Sunday, 27 April 2014

Be good for good, not for gender

I confess the title isn't mine. I nicked it off my good friend Jan Edwards. But it just seemed to sum up how I feel about the current trend in anything to do with writing, genre fiction, the convention circuit: the circles I move in - or used to move in. I'm a bit more square these days, I think...

Gender Parity.

With capital letters.

Read any write-up of a genre convention and there'll be somebody banging on about it. How there were more men than women on this panel, more male guests than female guests and don't the organisers know that there are women writers too? Whole pages devoted to listing all the awesomely good ladies.

Anthologies are the same. Oh no - there are twenty stories and only two written by women! Surely that depends on the ratio of publishable stories that were actually submitted by women? Even committees are getting in the act. Must have an equal balance etc etc. It's bad enough in real life when the public sector talks about how many women there are in higher-management roles and are we under-represented because we took time out to have a family?

Now don't get me wrong. I'm all for women's rights and equality of opportunity. But the key is that word - opportunity. Take for example a hypothetical fiction anthology calling for submissions. It should be open to men, women, people who identify as either gender. After that it's surely down to the quality of the work submitted? Gender of author becomes irrelevant - in the same way that race, religion and any other identifying characteristic is irrelevant to the ability to write a good story. It's the same with panels at conventions and conferences; I want to listen to what somebody has to say because they have a valid and/or interesting contribution to make - not because they are a man or a woman and are there to make up numbers.

Frankly I find it all rather insulting. I don't want to be given preferential treatment because I'm female. I don't want to think people might be muttering she only got there because of her sex. I want to be on a panel or in an anthology or selected for anything in my life because somebody thinks I'm actually rather good at it. Because I am.

Saturday, 12 April 2014

Rat's Tale is live!

So Rat's Tale is now live in ebook format at and The paperback and other sites should be there in the next few days hopefully.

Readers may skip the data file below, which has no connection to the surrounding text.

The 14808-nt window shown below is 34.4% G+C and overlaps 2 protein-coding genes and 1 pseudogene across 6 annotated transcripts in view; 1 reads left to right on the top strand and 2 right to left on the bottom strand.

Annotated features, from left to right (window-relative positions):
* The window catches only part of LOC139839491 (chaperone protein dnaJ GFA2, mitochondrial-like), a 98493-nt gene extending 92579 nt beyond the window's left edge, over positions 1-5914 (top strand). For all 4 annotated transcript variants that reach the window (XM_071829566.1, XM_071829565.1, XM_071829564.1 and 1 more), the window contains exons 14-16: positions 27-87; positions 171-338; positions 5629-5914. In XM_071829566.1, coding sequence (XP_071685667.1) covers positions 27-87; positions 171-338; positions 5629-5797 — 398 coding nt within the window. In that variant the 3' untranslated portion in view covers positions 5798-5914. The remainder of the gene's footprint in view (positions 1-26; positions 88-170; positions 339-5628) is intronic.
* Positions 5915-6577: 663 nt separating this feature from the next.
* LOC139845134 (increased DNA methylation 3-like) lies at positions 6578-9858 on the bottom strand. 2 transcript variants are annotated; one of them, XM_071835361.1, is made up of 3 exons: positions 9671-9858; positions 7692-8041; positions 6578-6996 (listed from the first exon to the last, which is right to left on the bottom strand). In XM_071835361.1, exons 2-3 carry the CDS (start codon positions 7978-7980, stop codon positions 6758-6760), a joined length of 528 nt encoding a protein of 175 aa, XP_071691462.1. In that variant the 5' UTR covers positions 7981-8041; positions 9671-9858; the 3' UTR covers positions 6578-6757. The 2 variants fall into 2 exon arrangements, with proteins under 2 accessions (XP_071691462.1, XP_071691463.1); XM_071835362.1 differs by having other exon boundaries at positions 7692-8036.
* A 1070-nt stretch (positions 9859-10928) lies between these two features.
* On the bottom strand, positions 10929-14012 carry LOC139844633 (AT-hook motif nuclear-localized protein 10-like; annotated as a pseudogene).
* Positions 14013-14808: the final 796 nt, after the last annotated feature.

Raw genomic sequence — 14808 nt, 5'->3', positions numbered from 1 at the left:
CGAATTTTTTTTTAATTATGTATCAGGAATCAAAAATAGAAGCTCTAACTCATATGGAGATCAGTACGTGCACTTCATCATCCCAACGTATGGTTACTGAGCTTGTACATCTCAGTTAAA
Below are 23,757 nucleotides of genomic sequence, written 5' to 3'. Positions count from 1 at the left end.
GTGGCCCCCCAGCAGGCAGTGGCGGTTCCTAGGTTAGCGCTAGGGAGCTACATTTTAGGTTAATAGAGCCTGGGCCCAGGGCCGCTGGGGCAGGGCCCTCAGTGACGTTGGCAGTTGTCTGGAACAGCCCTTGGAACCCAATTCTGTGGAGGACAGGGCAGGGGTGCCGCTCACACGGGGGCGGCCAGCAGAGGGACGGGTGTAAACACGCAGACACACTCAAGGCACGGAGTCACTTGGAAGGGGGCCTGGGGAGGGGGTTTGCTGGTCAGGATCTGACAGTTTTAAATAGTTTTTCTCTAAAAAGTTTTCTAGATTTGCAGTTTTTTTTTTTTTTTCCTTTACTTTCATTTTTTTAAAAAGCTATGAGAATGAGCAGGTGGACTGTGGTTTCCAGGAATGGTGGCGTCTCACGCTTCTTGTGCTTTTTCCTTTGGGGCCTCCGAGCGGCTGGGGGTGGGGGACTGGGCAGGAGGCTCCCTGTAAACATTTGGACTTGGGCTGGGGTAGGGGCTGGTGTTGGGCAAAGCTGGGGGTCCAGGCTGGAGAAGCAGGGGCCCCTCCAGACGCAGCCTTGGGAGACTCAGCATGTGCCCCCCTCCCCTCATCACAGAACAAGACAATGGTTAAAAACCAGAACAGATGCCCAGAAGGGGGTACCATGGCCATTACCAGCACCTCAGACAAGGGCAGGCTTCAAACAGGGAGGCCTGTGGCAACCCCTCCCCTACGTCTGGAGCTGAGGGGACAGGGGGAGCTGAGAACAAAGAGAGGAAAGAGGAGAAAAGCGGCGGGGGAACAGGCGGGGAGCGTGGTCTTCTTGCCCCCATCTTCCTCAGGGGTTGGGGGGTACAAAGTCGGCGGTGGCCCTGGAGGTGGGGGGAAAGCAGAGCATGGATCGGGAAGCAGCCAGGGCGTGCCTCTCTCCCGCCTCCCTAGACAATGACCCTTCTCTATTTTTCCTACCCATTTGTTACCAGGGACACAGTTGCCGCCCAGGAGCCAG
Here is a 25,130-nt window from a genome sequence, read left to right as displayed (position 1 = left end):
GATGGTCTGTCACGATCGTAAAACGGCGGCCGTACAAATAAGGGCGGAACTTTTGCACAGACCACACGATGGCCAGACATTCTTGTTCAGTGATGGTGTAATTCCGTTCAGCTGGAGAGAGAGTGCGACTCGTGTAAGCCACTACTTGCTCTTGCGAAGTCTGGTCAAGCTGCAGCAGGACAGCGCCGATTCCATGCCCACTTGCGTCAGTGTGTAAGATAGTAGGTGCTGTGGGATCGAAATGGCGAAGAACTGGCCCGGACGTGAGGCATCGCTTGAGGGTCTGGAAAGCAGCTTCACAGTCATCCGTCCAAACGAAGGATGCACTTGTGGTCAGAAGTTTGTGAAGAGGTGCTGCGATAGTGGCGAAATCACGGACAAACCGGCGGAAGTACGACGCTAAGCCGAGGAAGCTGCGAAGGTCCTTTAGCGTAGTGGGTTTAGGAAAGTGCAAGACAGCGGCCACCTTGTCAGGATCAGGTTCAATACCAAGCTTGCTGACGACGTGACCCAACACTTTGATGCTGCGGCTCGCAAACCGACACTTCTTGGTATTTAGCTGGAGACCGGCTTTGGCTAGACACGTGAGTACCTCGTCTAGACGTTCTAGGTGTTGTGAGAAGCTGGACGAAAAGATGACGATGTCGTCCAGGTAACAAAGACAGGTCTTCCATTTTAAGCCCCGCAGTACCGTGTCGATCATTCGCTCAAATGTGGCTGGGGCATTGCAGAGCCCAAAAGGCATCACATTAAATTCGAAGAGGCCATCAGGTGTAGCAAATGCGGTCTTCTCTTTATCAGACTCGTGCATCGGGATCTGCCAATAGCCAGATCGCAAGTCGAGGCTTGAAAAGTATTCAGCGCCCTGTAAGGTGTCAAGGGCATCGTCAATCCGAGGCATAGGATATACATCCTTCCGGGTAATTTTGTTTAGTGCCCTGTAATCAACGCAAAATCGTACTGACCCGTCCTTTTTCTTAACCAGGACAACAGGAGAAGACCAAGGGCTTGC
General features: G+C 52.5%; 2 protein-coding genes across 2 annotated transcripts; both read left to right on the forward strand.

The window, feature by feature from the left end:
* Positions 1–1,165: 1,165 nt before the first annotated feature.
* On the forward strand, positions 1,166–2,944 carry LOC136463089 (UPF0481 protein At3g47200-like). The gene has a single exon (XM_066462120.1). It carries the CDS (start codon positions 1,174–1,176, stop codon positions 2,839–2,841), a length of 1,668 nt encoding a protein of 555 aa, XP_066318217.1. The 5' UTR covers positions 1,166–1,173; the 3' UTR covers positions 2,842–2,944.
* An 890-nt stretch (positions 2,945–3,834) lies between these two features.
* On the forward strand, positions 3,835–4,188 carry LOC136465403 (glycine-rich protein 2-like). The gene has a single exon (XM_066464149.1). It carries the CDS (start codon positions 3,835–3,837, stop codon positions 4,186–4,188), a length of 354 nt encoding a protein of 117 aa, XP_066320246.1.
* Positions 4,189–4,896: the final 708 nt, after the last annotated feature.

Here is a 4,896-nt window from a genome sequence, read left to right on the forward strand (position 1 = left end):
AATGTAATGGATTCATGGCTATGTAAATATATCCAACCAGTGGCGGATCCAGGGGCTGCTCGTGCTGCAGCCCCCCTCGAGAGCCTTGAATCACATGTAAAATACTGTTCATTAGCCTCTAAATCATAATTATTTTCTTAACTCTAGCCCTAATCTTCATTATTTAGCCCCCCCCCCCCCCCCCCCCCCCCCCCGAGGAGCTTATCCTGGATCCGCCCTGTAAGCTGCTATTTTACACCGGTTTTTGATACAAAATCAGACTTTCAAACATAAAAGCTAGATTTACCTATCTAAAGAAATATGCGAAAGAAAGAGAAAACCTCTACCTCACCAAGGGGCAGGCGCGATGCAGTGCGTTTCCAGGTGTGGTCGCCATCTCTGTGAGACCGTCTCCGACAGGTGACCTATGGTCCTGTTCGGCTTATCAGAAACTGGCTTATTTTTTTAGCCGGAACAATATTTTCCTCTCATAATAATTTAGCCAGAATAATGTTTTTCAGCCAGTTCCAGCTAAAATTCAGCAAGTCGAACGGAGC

Lenny’s turned his back on the past. In return for police protection and a lighter sentence, he’s grassed up his old gangland boss and he’s hoping that eventually he’ll be free to start a new life with Amanda.

But the past isn’t giving up on him yet. New man on the block Mick Carlotti fancies himself as a crime lord – he doesn’t have the contacts or the business acumen, but he knows a man who does. He also knows exactly how to get Lenny to play ball.

Caught between Carlotti’s rock and the hard place of a life sentence for a murder he didn’t commit, Lenny’s running out of choices. Turning his life around is going to be a lot harder than he thinks.

Set just after events in Calling the Tune, this shorter novel is Lenny's story and contains adult material. 

This one's been fun. Getting inside the head of a bad-boy and working out what makes him tick has been fascinating and not something I've done before. I think it works ...

Tuesday, 8 April 2014

Spring Senses

Use all five senses and write about spring. 10 minutes - go!

It's so close, I could touch it. At least I could if the window opened more than the inch or so required for "ventilation" - although really it's just to drop fag ends outside. But I like to stick my fingers out and touch the rain, or get my nose so close to the gap that I can smell and taste the weather. It's a better smell than body odour and boiled cabbage.

Freedom is something I can see through the glass, but always just out of reach. I can hear traffic sometimes, on a still night when the morons on the wing finally quit carping and curl up in something approaching sleep, tucked up under their dirty grey blankets with their dirty grey dreams. Cars in the distance, people travelling, arriving, living; without freedom, I simply exist.

But spring is somehow different. Always full of hope with the promise of summer just around the corner. I always stick my fingers out of my cell window when it rains in the spring.

So I don't do light and fluffy...